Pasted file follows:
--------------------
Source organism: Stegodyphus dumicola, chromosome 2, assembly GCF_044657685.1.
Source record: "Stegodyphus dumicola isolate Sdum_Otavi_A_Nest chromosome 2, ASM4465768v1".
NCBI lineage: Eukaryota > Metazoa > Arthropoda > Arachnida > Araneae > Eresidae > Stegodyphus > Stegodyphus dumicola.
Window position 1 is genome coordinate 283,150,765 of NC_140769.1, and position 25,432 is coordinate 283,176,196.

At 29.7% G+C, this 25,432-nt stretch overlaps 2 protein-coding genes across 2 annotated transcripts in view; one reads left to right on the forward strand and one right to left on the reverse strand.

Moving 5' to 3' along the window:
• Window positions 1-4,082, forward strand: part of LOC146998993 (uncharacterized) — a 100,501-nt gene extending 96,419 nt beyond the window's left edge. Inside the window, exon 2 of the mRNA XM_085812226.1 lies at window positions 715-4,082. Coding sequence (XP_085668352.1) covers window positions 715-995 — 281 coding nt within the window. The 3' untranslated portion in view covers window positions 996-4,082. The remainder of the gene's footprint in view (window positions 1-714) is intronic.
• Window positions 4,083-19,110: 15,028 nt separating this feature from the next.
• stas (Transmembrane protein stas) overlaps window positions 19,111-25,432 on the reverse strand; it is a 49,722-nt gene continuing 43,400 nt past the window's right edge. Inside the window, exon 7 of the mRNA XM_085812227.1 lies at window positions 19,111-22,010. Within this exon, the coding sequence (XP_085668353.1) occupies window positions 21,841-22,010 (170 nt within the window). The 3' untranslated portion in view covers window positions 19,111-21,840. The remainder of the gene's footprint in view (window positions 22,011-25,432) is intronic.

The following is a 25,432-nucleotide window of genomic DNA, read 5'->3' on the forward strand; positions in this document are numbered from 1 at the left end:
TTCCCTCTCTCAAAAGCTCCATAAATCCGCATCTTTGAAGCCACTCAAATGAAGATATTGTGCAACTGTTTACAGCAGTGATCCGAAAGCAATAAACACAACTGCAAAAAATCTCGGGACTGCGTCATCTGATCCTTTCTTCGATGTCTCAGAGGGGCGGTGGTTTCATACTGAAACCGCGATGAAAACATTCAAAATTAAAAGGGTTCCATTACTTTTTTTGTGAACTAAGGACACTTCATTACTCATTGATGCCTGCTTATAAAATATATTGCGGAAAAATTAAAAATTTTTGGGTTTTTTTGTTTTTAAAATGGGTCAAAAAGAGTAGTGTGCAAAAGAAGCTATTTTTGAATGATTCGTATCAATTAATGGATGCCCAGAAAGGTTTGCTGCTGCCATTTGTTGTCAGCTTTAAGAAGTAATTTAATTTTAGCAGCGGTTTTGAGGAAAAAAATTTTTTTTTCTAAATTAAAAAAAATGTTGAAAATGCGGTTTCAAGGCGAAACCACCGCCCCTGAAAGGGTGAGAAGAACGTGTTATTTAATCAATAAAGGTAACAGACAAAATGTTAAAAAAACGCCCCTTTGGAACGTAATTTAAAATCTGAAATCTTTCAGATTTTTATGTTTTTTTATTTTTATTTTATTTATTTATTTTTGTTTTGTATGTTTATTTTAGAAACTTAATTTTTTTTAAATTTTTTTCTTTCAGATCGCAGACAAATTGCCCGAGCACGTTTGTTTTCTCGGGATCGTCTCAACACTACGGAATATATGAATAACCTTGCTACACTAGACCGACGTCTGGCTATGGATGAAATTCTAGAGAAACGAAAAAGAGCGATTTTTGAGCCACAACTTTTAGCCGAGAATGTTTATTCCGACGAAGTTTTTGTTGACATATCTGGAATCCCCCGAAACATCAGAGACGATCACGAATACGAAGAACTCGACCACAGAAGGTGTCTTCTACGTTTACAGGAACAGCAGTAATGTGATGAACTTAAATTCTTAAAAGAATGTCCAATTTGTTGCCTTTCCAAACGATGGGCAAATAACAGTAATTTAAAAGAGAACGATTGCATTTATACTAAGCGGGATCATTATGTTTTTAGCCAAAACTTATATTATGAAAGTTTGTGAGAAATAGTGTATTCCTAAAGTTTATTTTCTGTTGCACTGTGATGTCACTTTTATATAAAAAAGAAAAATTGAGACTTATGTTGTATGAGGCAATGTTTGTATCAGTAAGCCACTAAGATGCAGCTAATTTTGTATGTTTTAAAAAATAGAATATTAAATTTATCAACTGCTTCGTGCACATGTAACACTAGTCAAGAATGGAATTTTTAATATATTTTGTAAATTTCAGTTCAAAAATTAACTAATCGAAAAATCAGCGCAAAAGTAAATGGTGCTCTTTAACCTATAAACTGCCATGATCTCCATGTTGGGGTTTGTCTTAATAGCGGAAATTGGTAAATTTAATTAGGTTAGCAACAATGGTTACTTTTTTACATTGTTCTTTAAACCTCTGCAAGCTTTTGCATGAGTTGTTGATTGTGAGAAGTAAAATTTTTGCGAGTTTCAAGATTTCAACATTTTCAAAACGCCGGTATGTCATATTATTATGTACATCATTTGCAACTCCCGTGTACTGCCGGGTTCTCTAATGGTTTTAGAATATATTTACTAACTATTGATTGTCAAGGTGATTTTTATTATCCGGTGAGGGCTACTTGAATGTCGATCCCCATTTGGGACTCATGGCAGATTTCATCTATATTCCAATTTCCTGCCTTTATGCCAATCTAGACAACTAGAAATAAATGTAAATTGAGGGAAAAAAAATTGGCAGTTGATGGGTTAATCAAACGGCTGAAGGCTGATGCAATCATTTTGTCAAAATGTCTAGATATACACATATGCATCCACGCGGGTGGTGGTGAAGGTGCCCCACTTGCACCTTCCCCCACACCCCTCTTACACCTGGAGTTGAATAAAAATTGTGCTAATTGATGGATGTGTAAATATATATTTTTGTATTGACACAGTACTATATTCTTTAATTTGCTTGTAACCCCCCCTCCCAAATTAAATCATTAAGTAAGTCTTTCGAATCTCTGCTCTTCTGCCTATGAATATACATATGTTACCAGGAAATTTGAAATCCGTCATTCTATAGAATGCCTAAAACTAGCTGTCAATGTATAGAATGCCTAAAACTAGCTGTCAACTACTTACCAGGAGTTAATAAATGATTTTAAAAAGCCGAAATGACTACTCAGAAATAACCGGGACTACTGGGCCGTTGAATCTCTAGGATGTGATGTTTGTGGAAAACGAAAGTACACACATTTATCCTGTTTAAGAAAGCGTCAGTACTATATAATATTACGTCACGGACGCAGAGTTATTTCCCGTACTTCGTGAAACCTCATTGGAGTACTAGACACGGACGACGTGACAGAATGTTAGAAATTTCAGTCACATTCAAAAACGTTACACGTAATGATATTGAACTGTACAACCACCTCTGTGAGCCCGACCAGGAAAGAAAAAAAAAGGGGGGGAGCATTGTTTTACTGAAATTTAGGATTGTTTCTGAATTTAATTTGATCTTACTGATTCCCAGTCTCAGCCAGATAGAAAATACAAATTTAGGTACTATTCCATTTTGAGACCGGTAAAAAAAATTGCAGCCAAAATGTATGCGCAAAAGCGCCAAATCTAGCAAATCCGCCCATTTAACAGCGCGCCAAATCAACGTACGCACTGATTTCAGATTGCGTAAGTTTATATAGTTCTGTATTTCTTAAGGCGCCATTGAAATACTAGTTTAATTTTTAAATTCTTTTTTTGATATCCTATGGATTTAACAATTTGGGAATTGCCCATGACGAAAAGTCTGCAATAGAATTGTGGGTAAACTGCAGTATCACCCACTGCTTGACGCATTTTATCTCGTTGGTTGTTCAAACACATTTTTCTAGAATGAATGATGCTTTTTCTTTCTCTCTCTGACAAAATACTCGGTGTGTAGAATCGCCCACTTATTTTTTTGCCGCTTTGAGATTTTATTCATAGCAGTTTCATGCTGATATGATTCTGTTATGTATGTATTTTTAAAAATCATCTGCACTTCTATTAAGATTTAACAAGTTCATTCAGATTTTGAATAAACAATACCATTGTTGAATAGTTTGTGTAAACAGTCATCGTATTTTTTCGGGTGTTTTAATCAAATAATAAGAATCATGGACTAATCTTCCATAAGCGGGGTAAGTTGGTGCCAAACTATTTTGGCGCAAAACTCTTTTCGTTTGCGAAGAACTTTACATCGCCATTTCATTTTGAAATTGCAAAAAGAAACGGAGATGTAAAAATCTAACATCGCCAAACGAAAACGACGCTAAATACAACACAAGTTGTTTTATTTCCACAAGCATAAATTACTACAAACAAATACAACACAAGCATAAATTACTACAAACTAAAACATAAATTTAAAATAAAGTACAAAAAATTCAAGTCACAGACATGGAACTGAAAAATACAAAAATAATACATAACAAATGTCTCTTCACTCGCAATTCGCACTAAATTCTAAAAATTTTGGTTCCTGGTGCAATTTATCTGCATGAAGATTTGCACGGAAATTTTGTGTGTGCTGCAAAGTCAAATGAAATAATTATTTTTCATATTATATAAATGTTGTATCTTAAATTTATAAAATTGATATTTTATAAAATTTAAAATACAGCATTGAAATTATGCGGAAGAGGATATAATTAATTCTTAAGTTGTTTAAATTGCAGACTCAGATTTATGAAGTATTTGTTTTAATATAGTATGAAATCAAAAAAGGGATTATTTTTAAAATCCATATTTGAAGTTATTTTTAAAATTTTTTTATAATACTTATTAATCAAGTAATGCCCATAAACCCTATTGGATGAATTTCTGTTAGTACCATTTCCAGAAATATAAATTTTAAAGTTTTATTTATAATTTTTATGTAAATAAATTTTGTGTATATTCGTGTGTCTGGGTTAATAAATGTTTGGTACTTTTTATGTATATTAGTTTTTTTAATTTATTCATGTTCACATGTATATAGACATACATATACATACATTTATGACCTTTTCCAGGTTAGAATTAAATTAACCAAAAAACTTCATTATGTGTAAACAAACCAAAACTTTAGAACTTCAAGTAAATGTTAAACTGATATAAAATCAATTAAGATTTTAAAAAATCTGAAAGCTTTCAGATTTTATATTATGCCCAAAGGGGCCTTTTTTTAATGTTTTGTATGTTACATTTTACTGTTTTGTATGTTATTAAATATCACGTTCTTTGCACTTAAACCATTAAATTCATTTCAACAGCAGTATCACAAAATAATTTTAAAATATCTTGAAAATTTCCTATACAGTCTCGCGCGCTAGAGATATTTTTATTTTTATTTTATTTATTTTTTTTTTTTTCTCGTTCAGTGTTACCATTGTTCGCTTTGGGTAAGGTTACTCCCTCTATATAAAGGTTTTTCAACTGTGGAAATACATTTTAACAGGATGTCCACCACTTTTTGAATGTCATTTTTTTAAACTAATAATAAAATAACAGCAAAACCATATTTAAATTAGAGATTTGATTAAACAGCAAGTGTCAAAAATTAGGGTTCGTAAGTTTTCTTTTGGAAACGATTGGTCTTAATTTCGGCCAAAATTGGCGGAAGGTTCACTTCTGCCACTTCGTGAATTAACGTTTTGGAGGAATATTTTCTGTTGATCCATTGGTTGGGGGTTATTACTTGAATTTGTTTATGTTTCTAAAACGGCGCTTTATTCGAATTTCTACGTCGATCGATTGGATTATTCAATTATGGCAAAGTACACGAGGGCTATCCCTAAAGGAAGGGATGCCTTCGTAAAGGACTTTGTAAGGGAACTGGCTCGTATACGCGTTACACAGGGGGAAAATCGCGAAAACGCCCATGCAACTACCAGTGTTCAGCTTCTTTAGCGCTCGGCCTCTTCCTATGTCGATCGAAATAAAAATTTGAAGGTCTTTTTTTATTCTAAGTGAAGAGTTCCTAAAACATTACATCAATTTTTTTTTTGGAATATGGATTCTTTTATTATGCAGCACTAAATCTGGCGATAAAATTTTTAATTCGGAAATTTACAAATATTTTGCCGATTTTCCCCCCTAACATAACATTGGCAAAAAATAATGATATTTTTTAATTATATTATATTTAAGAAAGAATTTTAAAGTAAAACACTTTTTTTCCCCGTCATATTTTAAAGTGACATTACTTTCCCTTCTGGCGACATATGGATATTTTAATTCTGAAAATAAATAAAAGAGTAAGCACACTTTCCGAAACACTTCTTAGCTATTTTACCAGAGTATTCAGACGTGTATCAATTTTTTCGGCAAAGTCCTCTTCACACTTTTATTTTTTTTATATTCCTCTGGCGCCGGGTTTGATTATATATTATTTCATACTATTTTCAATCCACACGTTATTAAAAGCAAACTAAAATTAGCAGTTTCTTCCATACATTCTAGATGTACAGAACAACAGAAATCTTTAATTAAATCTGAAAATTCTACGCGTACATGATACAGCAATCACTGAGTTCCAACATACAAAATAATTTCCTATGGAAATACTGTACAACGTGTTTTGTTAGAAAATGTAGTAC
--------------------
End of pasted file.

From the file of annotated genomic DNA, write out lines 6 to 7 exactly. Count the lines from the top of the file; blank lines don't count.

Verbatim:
Moving 5' to 3' along the window:
• Window positions 1-4,082, forward strand: part of LOC146998993 (uncharacterized) — a 100,501-nt gene extending 96,419 nt beyond the window's left edge. Inside the window, exon 2 of the mRNA XM_085812226.1 lies at window positions 715-4,082. Coding sequence (XP_085668352.1) covers window positions 715-995 — 281 coding nt within the window. The 3' untranslated portion in view covers window positions 996-4,082. The remainder of the gene's footprint in view (window positions 1-714) is intronic.